The Cell's Membranes



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Fluid Mosaic Model

The plasma membrane is essential for maintaining the cell's integrity and plays a critical role in homeostasis. The plasma membrane functions both as gateway and barrier -- regulating the exchange of material between biotic and abiotic worlds.

The plasma membrane is so thin that its existence and structure was originally credited to circumstantial evidence until the transmission electron microscope revealed the filmy nature of this lipid bilayer. One form of evidence for the cell membrane involved the observation that oils and hydrophobic solvents passed easily into cells. Knowing this researchers postulated that the membrane must have a lipid core.

Our understanding of the plasma membrane is based on the Fluid Mosaic Model which refers to the fluidlike qualities of the phospholipid sheets and the dynamic behavior of proteins that seem to float in or on a "sea" of phospholipids.

View a Chime rendition of a section of the plasma membrane

This is very large so be patient


The phospholipids have a polar head group and a nonpolar hydrocarbon chains that resembles a forked tail.

View a Chime 3D model of a phospholipid

The polar region is hydrophilic because of the positively charged variable group attached to the phosphate, whereas the nonpolar fatty acid tails are hydrophobic. The variable group is quite often choline illustrated below.

 

Cholesterol, illustrated below, is frequently found in the oily central core of the phospholipid bilayer.

Click here to view a full page interactive 3D model of cholesterol. The Chime plug-in must be installed in your browser.

Learn more about the role of lipids in biological membranes from the University of Kansas Medical Center.


The protein compliment of the plasma membrane includes three distinct varieties. Transmembranal (or integral) proteins with hydrophilic ends and hydrophobic midsection, peripheral proteins which are half hydrophilic and half hydrophobic, and surface proteins which are hydrophilic.

  For a more detailed illustration of the plasma membrane click on this link

The landscape of the external plasma membrane in animals is coated with an array of carbohydrates called the glycocalyx. The carbohydrates are part of the glycoproteins and glycolipids which stud the outer surface enabling cells to recognize each other and receive messages via hormones.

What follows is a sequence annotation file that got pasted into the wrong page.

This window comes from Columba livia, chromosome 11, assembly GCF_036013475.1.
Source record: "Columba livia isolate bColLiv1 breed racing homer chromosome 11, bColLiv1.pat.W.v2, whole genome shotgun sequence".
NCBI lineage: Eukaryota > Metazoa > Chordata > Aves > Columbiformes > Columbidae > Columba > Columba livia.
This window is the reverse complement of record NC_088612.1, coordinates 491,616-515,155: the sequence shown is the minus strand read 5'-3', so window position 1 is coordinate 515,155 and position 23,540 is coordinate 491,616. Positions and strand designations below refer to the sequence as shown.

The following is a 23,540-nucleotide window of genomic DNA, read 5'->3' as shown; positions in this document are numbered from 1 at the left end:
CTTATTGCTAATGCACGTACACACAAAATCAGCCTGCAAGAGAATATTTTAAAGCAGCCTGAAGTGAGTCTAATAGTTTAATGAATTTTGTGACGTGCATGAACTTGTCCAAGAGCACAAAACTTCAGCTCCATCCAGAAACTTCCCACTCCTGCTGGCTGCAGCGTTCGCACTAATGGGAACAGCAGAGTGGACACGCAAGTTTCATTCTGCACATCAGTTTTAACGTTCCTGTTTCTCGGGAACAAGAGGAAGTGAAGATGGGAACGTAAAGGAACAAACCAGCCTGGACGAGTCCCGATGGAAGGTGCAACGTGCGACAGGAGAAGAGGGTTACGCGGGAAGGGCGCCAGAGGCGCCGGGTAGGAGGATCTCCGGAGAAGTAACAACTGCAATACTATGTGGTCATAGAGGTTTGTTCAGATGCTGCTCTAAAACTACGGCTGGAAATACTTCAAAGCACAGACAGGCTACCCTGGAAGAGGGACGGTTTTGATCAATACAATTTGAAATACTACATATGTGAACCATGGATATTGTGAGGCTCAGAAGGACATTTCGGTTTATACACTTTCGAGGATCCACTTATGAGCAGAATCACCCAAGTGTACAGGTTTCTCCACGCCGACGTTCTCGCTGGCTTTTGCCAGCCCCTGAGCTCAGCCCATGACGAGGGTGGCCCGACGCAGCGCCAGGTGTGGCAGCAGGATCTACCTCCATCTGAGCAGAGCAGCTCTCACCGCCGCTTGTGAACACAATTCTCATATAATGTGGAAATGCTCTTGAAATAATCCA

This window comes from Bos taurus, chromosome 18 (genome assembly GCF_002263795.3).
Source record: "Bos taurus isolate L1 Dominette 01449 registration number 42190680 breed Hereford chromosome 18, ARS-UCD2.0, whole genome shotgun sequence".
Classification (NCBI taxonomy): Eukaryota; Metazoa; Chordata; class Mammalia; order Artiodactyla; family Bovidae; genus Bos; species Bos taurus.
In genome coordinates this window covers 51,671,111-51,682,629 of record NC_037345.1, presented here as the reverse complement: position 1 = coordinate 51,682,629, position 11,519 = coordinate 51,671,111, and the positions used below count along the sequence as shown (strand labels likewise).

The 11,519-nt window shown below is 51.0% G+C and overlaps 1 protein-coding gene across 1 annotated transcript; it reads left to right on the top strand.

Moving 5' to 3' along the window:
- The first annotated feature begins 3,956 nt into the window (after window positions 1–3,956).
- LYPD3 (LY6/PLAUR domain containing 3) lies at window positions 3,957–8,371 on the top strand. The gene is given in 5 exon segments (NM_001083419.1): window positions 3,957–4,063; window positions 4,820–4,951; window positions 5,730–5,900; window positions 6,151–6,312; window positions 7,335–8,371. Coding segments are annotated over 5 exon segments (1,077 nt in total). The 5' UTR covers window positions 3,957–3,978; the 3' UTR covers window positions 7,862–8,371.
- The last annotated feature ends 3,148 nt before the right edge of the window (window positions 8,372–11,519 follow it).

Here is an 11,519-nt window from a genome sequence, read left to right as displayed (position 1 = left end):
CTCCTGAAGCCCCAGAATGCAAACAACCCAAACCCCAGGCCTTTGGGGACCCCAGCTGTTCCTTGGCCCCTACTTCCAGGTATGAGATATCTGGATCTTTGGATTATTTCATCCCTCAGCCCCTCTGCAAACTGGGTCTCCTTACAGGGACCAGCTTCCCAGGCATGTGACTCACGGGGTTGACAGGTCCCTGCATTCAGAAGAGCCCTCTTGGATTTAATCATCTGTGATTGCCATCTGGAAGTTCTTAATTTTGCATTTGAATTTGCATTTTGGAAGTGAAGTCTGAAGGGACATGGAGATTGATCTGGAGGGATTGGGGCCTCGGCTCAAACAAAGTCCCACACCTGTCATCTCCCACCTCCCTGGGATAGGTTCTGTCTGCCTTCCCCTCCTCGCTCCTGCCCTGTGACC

Glycocalyx: Extracellular polymeric material produced by some bacteria. Term initially applied to the polysaccharide matrix excreted by eukaryotic epithelial cells forming a coating on the surface of epithelial tissue. General term for polysaccharide compounds outside the bacterial cell wall. Also called slime layer, EPS, matrix polymer.

 

 


Water Potential

Water potential is directly proportional to the concentration of water molecules. Water molecules will move spontaneously from high to low water potential. For plants water potential is highest in the soil were water is relatively pure. It is lowest in the air surrounding a leaf because water is rare compared to other atoms of gas. A large amount of water concentrated in one place represents lots of free energy (delta G is very negative).

Hydrostatic potential

Hydrostatic potential is the potential needed to stop water from diffusing.

 


Passive Transport and Simple Diffusion

 

Diffusion is the movement of a substance (atoms, molecules, or ions) down its own concentration gradient.

The essential characteristics of diffusion are:

  1. that each molecule or ion move independently of the others and
  2. that these movements are random.

Diffusion is possible at any temperature above absolute zero (-273°C). The higher the temperature the more rapid the diffusion. The net result of diffusion is that substances become evenly distributed (dynamic equilibrium) and potential energy reaches zero. (There is still plenty of kinetic energy).

Efficient diffusion requires small distances and a high potential gradient.

For more information about cell membranes and diffusion click here.


Dialysis

Dialysis is a therapy which eliminates the toxic wastes from the body when the kidney fails

Dialysis is the diffusion of molecules of solute through a membrane.

Molecules that diffuse freely across membranes are small and nonpolar. Examples include CO2, O2, and N2 gases. Small, polar and uncharged molecules can move across the plasma membrane through hydrophilic apertures (openings). Examples include water, glycerol, ammonia, and urea. Larger molecules needed by the cell will diffuse so slowly that special processes are needed to allow them to pass through the membrane

(see active transport section).

 

The permeability of the plasma membrane varies inversely with the size of the molecule -- indicating that the pores are small and the membrane acts like a sieve. Polarity and electrical charge also determine the degree of permeability. Most ions cannot traverse the membrane without help.


Cell Size